SAMJ 7204

Rape in South Africa − call to action

To the Editor: After reading the above-titled editorial,1 I came to the conclusion that it gave a historical perspective, by and large, to the care of rape victims in South Africa. It contains many criticisms of practitioners who care for such victims:

• ‘secondary trauma sometimes suffered at the hands of the SAPS and health services

• many rape survivors feel alone and let down by … the institutions that ostensibly exist to protect them

• four rape crisis centres … there has been no significant change to the quality of services offered to rape survivors

• misapprehension … medical staff … victims must first lay a charge

• lack of clinical competence in clinical forensic medicine, all compounded by staff apathy, resistance and non-adherence to protocols.’

I agree that the quality of care of rape victims varies from institution to institution, but absolutely no mention is made of the increasing number of centres of excellence for the care of rape victims, and victims of child and elderly abuse. I run such a centre and find the general assertions about health services and their staff in regard to rape victims totally off the mark.

No mention is made of the existence, and ongoing introduction and development of, Thuthuzela Care Centres (TCC). The Cabinet initiated an initiative in 2000 to develop a comprehensive anti-rape strategy. This was initially the responsibility of the Departments of Health and Social Development, and later the Departments of Justice and Constitutional Development. These collaborated with the Treasury and the Departments of Education, and Safety and Security, to form the Interdepartmental Management Team (IDMT) chaired by the National Prosecuting Authority (NPA). The IDTM in turn developed the model of the TCC. Our unit was funded by a grant from the Danish government through UNICEF, as were many other TCCs. We offer a 24/7 service, turn no-one away, regardless of where they come from, whether they have reported to the police or are self-presenting, and whether they need all our services or only medication, say. To use a common term, we are a ‘one-stop shop’ for we also have onsite NPA staff members; a site co-ordinator and a victim assistance officer, a female non-uniformed officer from the SAPS, and a hospital social worker. Our nursing operations manager is a qualified forensic nurse able to examine victims and give evidence in regional magistrates courts and high courts. The NPA has a qualified advocate as the case manager at our local court, purely to look after our cases and their dockets. We work very closely with the two Family Violence, Child Protection and Sexual Assault (FCS) units in our area; they have an excellent record of apprehending perpetrators.

Victims who come to us are reassured, comforted and cared for. The whole process is explained to them before any procedures commence, and they are urged to ask questions whenever they wish. The time it takes for the examination is the time it takes − anything from 2 - 3 hours for a new case. Extensive general and specific histories are taken. They are seen by HIV counsellors who perform testing if permission is given. We do a complete collection of forensic evidence, complete all medico-legal documentation in fine detail, and give victims prophylaxis for HIV, STDs and pregnancy, as appropriate. We liaise with a placement agency and, if necessary, admit victims until their safety can be ensured. We have bathrooms so that victims can clean up and start the long path from victim to survivor. We supply ‘comfort kits’ with all necessary washing items and clean underwear. We also keep stocks of blankets and second-hand clothing to issue as needed; these items are donated by church groups, Rotary etc. as a result of our ongoing talks and relations with them. Victims are supplied with cards detailing all their return dates plus our phone number. We aim to ensure that all victims see social workers and hospital psychologists, where necessary. We assure victims that they can return to us at any time if problems develop − medical, social and legal.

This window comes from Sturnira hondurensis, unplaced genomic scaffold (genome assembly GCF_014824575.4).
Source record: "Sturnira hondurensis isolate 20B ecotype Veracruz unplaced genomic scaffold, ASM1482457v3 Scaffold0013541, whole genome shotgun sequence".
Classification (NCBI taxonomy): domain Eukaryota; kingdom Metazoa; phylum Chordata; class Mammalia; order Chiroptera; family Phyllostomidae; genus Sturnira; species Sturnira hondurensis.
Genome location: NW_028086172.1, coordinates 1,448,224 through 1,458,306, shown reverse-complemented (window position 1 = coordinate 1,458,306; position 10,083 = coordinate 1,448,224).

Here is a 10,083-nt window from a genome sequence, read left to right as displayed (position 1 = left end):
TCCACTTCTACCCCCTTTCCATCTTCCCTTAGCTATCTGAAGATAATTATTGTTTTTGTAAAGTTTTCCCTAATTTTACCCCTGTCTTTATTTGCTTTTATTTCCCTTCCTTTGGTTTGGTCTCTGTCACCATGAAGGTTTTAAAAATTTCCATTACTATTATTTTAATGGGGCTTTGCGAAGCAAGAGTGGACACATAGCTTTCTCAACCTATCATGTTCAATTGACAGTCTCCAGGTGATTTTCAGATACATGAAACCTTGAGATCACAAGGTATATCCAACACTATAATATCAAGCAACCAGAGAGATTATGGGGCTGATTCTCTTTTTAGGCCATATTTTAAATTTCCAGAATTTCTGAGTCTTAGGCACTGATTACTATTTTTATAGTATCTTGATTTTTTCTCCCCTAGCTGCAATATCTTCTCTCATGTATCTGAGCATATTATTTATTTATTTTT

There are specific protocols, both national and provincial, that govern our activities. The TCC is subject to audit via the Woman’s Justice and Empowerment Initiative using guidelines for self-assessment and action planning. We have developed site-specific protocols. We meet monthly with a wide range of roleplayers under the auspices of the local South African Police Services at an Anti-Rape Strategy and Integrated Sector Meeting, followed by a TCC Implementation Meeting.

Part of our protocols demands that we are strongly involved in outreach activities. We conduct many; e.g. as we knew there was a real need to educate school children about rape, respect and how to react to various forms of abuse, we initially went to individual schools to present talks, but found this was not efficient. Therefore, sponsored by, and with the co-operation of, other government and municipal departments, we have so far held 2 2-day seminars for teachers, 1 from each school, so they can then pass the message to the other teachers, and then to the pupils at those schools. Attendance was between 150 and 200 for each seminar.

Our hope is that, through outreach and the services we supply, we shall see increasing numbers of rape victims, not because the absolute numbers are increasing but because more and more unreported cases will present.

There are now 7 TCCs in KwaZulu-Natal.

Gerald Baldrey

Department of Clinical Forensic Medicine, Port Shepstone Regional Hospital, Port Shepstone, South Africa

    1. Naidoo K. Rape in South Africa − call to action. S Afr Med J 2013;103(4):210-211. []

    1. Naidoo K. Rape in South Africa − call to action. S Afr Med J 2013;103(4):210-211. []

S Afr Med J 2013;103(8):498. DOI:10.7196/SAMJ.7204

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